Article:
First, we agreed upon the themes--the Shell, the search work, the new levels of cross-application integration--all substantially advance the release team's primary point of the 3.0 release: a better user experience.
We went through over a hundred themes before we settled on what Gnome 3's marketing theme will be: "Made of Easy." (Pause for dramatic effect.)
Up until this past week, I was really happy with that. When I saw Seth's blog post and the subsequent press coverage, I understood that the Gnome 3 marketing train had just gone off the rails. What, until then, had been a well-defined expansion of our user experience in Gnome 3.0 had just been radically re-cast as what can either be seen as a partially implemented, half-baked version of our long-term vision for Gnome 3.x's usability end-game or, worse, a experiment thrust on our users until we figure out what Gnome 3.x will be.
Let me state this clearly: until last week, Gnome 3.0 had a barely-achievable time frame and a well defined goal for users to look forward to. Today, Gnome 3.0 is looking like a repeat of GNOME 2.0 and KDE 4.0's marketing disasters. We are dangerously close to repeating history, again. Specifically, we had set expectations in the outside word to an achievable level before and now they are completely in-achievable. Gnome 3.0 will disappoint because it doesn't have what Ars and others mistakenly took as our plan.
But we can fix it.
We need to put some reality check in place on what is getting out to the press. Everything in Seth's posts are just ideas. They aren't Gnome 3.0. And they aren't going to happen in time. In fact, production of marketing video assets for Gnome 3.0 begin in a little over 30 days. We knew that there would be risk starting this early but the simple fact of the matter is that video production takes loads of time and resources; we have to start this early. And as a matter of practicality, there's a lot of code to write to get anywhere near what has been proposed at the usability hackfest and not a lot of people available to do the actual writing of that code.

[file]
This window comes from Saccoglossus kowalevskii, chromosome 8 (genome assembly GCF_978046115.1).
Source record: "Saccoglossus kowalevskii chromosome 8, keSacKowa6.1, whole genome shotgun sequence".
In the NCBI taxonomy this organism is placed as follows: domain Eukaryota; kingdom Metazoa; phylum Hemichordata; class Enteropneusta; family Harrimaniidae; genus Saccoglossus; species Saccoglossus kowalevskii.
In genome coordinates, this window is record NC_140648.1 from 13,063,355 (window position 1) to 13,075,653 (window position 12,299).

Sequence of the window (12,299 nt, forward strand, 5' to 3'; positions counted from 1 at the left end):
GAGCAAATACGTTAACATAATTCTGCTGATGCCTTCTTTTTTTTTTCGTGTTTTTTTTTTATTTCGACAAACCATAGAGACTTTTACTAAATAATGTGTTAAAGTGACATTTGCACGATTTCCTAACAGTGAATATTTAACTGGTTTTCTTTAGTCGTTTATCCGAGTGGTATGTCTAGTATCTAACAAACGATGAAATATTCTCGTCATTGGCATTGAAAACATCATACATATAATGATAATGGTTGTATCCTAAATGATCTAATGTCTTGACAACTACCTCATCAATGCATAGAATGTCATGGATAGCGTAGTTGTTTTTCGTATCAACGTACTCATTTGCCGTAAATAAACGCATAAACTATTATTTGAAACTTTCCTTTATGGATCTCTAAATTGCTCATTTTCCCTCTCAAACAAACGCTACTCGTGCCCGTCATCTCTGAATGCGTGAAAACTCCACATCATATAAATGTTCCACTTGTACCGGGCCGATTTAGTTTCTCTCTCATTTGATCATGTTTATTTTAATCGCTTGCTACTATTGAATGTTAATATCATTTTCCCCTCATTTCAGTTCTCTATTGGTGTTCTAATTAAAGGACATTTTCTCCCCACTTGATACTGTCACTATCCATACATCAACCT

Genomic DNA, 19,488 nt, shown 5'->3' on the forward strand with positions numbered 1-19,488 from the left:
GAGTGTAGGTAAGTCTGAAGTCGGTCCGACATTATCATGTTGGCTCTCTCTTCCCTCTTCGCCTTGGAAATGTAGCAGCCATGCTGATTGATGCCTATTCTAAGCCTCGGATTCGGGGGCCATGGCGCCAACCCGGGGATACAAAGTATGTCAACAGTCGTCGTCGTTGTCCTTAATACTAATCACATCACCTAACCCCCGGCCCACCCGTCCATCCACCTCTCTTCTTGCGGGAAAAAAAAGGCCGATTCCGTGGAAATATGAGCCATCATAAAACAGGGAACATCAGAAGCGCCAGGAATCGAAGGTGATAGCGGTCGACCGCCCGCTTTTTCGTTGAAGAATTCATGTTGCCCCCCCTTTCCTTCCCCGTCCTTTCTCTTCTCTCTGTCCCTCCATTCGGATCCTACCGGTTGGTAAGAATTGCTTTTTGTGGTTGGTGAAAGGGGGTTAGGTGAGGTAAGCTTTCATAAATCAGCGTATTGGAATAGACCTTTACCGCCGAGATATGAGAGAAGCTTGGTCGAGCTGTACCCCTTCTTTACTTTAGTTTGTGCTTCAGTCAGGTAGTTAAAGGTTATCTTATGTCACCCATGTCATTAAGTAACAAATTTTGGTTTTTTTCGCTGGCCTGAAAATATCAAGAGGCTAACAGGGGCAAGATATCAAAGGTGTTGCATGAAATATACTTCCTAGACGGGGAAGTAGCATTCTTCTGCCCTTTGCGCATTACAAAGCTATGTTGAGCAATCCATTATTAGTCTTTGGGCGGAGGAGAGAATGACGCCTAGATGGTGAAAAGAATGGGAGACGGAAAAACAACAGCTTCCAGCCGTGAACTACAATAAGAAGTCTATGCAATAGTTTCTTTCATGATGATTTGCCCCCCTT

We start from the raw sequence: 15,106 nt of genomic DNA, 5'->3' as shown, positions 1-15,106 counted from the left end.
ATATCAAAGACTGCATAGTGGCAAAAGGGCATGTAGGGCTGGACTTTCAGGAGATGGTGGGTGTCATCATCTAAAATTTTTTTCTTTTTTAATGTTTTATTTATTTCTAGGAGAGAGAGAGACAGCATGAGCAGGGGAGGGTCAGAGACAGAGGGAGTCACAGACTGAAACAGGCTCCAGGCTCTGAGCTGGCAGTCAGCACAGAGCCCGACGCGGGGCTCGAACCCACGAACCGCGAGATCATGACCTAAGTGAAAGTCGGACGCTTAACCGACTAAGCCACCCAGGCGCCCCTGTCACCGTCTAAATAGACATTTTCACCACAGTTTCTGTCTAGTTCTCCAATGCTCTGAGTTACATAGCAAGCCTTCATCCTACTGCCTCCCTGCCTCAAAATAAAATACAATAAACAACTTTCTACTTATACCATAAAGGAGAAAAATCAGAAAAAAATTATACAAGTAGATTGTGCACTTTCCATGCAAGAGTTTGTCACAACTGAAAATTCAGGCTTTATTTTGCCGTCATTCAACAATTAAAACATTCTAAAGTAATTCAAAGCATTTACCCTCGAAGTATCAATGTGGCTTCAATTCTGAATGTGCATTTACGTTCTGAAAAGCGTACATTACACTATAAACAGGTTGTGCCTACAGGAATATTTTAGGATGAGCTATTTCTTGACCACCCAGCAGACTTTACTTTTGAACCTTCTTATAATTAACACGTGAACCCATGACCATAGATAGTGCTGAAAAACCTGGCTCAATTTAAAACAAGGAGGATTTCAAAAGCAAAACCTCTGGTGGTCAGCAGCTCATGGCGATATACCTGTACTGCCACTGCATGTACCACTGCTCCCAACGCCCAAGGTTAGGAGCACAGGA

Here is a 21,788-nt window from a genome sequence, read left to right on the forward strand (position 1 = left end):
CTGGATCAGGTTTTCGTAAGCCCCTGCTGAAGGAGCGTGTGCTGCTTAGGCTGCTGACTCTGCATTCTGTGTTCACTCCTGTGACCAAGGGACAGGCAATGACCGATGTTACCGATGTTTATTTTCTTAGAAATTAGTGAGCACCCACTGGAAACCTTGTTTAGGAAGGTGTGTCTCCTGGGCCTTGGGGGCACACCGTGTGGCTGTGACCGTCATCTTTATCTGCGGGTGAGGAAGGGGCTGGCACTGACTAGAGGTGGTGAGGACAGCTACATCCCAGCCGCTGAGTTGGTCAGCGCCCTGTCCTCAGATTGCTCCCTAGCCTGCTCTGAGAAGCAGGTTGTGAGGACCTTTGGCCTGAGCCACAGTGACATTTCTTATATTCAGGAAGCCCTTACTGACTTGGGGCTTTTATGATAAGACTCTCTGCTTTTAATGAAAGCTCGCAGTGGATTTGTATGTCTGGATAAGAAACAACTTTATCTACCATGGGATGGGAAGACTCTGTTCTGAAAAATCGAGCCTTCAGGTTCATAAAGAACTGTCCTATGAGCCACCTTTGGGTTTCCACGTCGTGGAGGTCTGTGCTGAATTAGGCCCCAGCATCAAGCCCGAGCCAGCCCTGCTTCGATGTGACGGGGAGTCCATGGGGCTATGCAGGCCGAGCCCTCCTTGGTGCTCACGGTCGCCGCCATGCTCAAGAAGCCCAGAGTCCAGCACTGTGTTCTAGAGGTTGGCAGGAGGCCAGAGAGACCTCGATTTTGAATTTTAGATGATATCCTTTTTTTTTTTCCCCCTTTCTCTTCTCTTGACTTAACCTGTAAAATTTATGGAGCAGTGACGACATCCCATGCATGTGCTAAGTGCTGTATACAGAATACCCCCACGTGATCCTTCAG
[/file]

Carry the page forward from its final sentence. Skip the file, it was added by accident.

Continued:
In addition, from a marketing perspective we, publicly, *cannot* promise anything as radical as proposed by Seth (or others) for delivery *after* Gnome 3.0. Here there be dragons:
- It makes us look like 3.0 is half-baked
- It makes us look like we're experimenting on our user base
- It makes our desktop environment look unstable
On the other hand, if such changes happen organically, so be it.
Well, we have a choice between two paths forward:
- we agree that Gnome 3.x is what was the plan before last week and that any other usability changes beyond that are merely organic and non-disruptive, or
- we delay Gnome 3.0 until all the disruptive changes we want to make are ready
For better or worse, a dot-oh release is a stake in the ground: "here is what we are committed to." If we aren't committed to what we deliver in Gnome 3.0, then it's not 3.0.
We need to decide, like, this week--seriously. And whatever we decide shapes our discussion of Gnome 4.x.